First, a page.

Screen green, used by Virgil Abloh in his last menswear collection for Louis Vuitton, eventually spread into mass fashion. From its toxic past to its digital and virtual present, green continues to fascinate us.

For a long time, in fashion, green remained a cursed color. As a water-soluble dye, green was unstable, changed shade, and did not hold for long. It was disappointing, incredibly difficult for the textile industry. In the mid-19th Century, a German chemist, Carl Wilhelm Scheele, invented a pigment, a luminous green powder that was all the rage. We used it to paint, not dye, fabrics for dresses and furnishings, wallpaper, and even toys, candies, hair bands, gloves, artificial flower wreaths, book binders and more. Vibrant and mesmerizing, this new color was adopted by actors and stage directors for its high visibility.

The green curse

It was a time of short life expectancy, when women, ribcages compressed in tyrannical corsets, fainted at a drop of a hat and inhaled salts and vinegar to come to their senses. But all the same, how did it take so long – eighty years! – to notice that where there was green, there was always discomfort? In the presence of a green fabric or object, people felt pain, suffered from skin ulcers, nausea, coughs, tightness of the chest, conditions that could sometimes lead to death. Actors were the first to realize that it was best to avoid sweating in a green suit. When they did, they used to feel so sick that they had to leave the stage. Green was eventually banned from the theater and deemed “bad luck”, without further logical or scientific questioning.

A green to die for

The infamous story of Matilda Scheurer, a young London florist, opened the world’s eyes to the danger of the famous green powder. It was when applying it to crowns on the eve of a worldly event that she had a seizure and eventually died in horrific agony. The next day, the press jumped on the case to alert the public to the toxicity of the famed pigment. Dr. Scheele’s invention was a mixture of potassium, arsenic and copper oxide. Arsenic! Imagine the quantity of this poison that could be contained in a ball gown, or the gloves that a gentleman might wear, or those studies lined with the supposedly calming color where men and women indulged in drawing or reading without realizing that the walls were literally absorbing their life. It would take a few years to see green come back thanks to a cobalt-based dye.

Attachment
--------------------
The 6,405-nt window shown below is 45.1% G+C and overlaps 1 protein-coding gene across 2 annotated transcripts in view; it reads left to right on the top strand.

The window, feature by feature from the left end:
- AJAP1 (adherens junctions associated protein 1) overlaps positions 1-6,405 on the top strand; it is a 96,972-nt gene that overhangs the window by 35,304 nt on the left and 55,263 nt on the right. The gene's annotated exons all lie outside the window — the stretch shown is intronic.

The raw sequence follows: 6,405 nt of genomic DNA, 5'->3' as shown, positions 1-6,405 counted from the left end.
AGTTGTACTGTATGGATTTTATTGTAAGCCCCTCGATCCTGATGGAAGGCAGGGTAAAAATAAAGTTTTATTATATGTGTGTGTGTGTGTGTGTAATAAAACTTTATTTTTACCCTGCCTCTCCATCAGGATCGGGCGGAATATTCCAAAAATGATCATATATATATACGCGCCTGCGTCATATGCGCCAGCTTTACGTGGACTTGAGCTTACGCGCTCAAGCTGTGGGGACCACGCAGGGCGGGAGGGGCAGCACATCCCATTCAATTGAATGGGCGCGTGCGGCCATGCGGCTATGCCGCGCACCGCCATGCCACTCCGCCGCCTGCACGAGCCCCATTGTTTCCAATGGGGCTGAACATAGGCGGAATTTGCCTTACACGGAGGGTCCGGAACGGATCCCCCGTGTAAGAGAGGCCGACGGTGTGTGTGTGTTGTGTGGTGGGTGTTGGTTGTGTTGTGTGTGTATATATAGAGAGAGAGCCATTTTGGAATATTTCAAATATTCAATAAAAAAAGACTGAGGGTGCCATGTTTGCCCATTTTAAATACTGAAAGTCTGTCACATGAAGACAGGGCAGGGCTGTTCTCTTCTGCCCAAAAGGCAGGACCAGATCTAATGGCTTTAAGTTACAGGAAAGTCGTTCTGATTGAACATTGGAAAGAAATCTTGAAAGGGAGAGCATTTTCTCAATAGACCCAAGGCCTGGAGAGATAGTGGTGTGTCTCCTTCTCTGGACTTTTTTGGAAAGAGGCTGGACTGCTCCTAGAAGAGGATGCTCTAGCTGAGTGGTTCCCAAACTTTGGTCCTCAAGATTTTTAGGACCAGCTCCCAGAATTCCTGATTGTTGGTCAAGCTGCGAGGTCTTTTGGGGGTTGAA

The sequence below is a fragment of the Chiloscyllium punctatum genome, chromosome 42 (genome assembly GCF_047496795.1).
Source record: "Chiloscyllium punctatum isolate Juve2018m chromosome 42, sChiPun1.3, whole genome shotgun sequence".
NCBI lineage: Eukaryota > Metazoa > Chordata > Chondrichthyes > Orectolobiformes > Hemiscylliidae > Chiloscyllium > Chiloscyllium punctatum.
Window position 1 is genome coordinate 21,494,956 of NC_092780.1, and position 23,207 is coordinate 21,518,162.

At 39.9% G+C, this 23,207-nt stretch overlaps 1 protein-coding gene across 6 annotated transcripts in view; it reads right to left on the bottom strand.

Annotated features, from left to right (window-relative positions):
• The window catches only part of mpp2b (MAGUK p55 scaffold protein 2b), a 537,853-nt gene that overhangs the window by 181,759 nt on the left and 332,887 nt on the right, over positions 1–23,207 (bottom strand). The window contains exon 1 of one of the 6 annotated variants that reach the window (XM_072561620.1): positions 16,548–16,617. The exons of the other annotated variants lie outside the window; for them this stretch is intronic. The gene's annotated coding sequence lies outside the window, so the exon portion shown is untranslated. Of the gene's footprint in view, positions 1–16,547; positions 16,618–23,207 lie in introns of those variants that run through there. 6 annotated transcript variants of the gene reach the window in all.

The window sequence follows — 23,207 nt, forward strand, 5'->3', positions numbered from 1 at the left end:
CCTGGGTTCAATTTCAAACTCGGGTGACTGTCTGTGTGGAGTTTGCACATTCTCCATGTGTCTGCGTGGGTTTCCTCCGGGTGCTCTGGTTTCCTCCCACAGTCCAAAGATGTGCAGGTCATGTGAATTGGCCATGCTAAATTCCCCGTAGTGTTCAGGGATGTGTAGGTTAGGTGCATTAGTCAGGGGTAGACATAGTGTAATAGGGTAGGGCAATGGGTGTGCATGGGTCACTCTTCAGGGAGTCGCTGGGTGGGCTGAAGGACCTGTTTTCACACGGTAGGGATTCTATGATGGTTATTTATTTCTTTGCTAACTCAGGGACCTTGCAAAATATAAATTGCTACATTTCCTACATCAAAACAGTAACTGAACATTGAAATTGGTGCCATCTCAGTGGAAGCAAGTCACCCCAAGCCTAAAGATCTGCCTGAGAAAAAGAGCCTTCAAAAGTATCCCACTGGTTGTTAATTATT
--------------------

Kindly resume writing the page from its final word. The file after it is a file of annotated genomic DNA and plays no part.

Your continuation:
A portrait of Empress Eugenie by Winterhalter bears witness to this: Guignet green was harmless, and the appearance of the Empress, a trendsetter in her time, wearing this color, is sensational. But green will take time to shake off its bad reputation. Gabrielle Chanel banned it from her collections. But the shade was quickly rehabilitated and brought good luck again, as the gaming tables at casinos prove.

A metaphor

We are definitely not done talking about Virgil Abloh. His men’s collection for Louis Vuitton this winter is marked by the appearance of a clean green that directors and movie staff are familiar with. This is “screen” green, rated 354c in the Pantone catalogue. A green screen placed behind the actors allows them to be filmed in a studio before adding the craziest sets or effects to create any illusion. Since human skin does not contain green, the color is rejected by the complexion of the actors, which will give a cleaner finish and facilitate post-production. 

A little research also tells us that this fluorescent green -SYBR Green I in biochemistry- is used as a developer in PCR tests. In this particular green there is clearly something that belongs to the present time, connected to our digital and pandemic era, but also to our obsession with image and video, to our fear of the future on a planet threatened by climate change. 

We can find it in all the collections for this season and next spring, at Dior as well as at Balenciaga, at Balmain as at Azzi&Osta, at RoniHelou as at Emergency Room, but also in mass fashion, at H&M and Zara

We can go further, imagining the garment itself as a projection screen. The projected decoration could be placed on the green parts of our body and lead us into an immaterial dimension. A bit like the famous Voyageurs by sculptor Bruno Catalano, whose hollowed-out bodies, supported by a suitcase, fit the environment in which they are placed. This green that allows us to navigate between the real and the virtual is ultimately just a metaphor for our digital nomadism, one of those figures of speech that Virgil Abloh used to describe and understand our time.